The prevalence of gambling harm among active-duty military personnel is a largely unexplored topic. With different forms of social gambling often found within (or near) military bases around the world, understanding the extent of gambling activities and consequent harms occurring within military contexts warrants further attention. This review aims to identify, describe, and thematically synthesize published literature on gambling harm and related issues among active-duty military personnel. Scoping review methods were applied to understand this relatively under-researched population and understand appropriate avenues for future research.
Military Culture: Features unique to military environments may inadvertently encourage engagement with gambling activities and at the same time contribute to concealment of potential issues or deterring access to treatment.
- The hierarchical structure of the military affects self-disclosure. The very leaders designated to provide advice, referral, and support to service members are also the authority figures that have the power to discipline, demote, and discharge personnel with problem gambling (PG) related issues.
- Studies have found PG can have a negative impact on military readiness which in turn causes reluctance among service members to disclose issues.
- Studies suggest the military is quick to reprimand personnel but slow to provide assistance.
- Risk of prosecution for crimes related to PG discourages military personnel to seek treatment and counseling.
- Inadequate screening related to the belief PG is not common among service members may be the reason for PG being underdiagnosed.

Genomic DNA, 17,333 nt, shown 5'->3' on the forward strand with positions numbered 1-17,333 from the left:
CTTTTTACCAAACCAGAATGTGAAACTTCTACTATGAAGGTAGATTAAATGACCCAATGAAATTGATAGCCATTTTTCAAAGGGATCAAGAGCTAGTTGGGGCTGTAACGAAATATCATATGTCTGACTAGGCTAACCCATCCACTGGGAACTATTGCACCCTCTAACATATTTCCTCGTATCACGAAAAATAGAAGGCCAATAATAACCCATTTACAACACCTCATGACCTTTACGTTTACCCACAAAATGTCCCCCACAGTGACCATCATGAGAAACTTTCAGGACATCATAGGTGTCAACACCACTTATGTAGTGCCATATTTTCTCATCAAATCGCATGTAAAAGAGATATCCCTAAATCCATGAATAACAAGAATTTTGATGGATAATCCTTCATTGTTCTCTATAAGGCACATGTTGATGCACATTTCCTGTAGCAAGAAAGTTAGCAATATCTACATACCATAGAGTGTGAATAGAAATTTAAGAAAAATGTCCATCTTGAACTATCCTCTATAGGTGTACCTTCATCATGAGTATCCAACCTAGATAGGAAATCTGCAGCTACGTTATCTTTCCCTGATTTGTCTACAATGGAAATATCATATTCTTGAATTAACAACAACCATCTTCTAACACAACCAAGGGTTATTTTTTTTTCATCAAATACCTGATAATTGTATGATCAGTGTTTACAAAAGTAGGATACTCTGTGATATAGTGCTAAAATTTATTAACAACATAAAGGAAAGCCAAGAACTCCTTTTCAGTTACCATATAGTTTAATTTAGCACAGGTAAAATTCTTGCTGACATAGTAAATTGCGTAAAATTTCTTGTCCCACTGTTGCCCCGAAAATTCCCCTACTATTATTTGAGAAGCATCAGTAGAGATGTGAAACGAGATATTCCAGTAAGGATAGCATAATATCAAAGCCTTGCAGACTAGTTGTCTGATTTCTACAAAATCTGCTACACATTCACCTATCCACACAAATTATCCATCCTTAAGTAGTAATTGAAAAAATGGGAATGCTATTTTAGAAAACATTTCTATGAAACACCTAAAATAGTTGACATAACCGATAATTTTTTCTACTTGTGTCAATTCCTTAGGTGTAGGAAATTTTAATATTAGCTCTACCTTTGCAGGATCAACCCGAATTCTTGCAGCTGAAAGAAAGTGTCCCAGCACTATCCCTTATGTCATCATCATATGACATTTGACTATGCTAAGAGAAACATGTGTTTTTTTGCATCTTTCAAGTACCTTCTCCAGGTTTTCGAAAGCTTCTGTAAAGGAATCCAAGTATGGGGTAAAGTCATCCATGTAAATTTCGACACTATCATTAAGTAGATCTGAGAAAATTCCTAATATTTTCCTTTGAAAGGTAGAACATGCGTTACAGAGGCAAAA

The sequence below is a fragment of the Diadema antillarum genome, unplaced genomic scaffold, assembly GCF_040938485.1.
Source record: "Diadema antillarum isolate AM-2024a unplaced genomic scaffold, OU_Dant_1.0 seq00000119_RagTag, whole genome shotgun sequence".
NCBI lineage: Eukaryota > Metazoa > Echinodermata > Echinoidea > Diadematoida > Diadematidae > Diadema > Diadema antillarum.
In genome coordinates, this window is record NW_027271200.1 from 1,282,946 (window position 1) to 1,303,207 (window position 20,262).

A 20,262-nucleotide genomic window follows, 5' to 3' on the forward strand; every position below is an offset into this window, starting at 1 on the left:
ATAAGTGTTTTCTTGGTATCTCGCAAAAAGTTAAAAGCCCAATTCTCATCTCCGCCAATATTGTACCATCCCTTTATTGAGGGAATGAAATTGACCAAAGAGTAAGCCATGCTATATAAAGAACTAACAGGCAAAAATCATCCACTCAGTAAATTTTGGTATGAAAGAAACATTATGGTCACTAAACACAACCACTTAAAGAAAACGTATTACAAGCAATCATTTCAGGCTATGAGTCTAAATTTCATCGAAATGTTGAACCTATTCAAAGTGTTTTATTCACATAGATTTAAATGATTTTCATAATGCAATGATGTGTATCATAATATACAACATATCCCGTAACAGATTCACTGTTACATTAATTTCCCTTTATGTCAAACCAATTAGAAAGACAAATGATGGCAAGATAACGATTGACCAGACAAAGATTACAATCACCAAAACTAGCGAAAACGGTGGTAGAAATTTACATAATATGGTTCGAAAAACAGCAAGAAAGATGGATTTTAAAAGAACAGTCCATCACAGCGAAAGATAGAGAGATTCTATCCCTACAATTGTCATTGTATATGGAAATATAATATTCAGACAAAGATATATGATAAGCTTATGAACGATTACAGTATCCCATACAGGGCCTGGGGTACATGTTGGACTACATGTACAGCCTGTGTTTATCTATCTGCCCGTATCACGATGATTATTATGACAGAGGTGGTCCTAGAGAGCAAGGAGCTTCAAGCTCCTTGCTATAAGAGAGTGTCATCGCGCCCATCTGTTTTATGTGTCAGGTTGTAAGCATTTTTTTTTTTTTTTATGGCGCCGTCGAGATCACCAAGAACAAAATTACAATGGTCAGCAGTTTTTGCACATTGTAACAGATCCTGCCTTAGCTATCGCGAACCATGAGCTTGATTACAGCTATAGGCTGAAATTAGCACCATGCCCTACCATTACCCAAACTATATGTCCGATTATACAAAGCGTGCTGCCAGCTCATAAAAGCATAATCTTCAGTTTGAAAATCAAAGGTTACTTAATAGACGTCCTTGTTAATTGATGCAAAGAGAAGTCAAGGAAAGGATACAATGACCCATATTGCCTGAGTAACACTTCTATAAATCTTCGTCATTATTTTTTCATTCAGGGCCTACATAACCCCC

Risk Factors: There are numerous risk factors for PG behavior among military personnel relative to the general population.
- Gambling is increasingly available and impactful in military life.
- Slot machine gambling is available on most overseas U.S. military bases.
- The impact of online gambling on military personnel is underassessed.
- Active service military personnel are at an increased risk for PG.
- Service members that are male, a person of color, and under 30 years of age are at an increased risk for PG.
Comorbidity: There is evidence of an association between problem gambling and various comorbid psychiatric and substance use conditions.
- Military personnel have higher rates of risk taking and sensation seeking than their civilian counterparts. Studies suggest these variables correlate highly with PG behavior.
- 8 out of 10 studies in this review acknowledge the potential for gambling related issues to be higher when alcohol and substance misuse are reported.
- 9 out of 35 individuals receiving treatment for gambling were also subsequently treated for major depressive disorder.
- Two thirds of those in treatment for PG in the U.S. military also reported a prior psychological condition.
- 20% of service members in treatment for PG endorsed suicidal ideation, 11% reported making a previous suicide attempt.
- A strong case has been made for the inclusion of gambling screening into pre-existing mental and physical health exams.
Paterson M, Whitty M, Leslie P. Exploring the prevalence of gambling harm among active-duty military personnel: A systematic scoping review. Journal of Gambling Studies. 2020;37(2):529-549. doi:10.1007/s10899-020-09951-4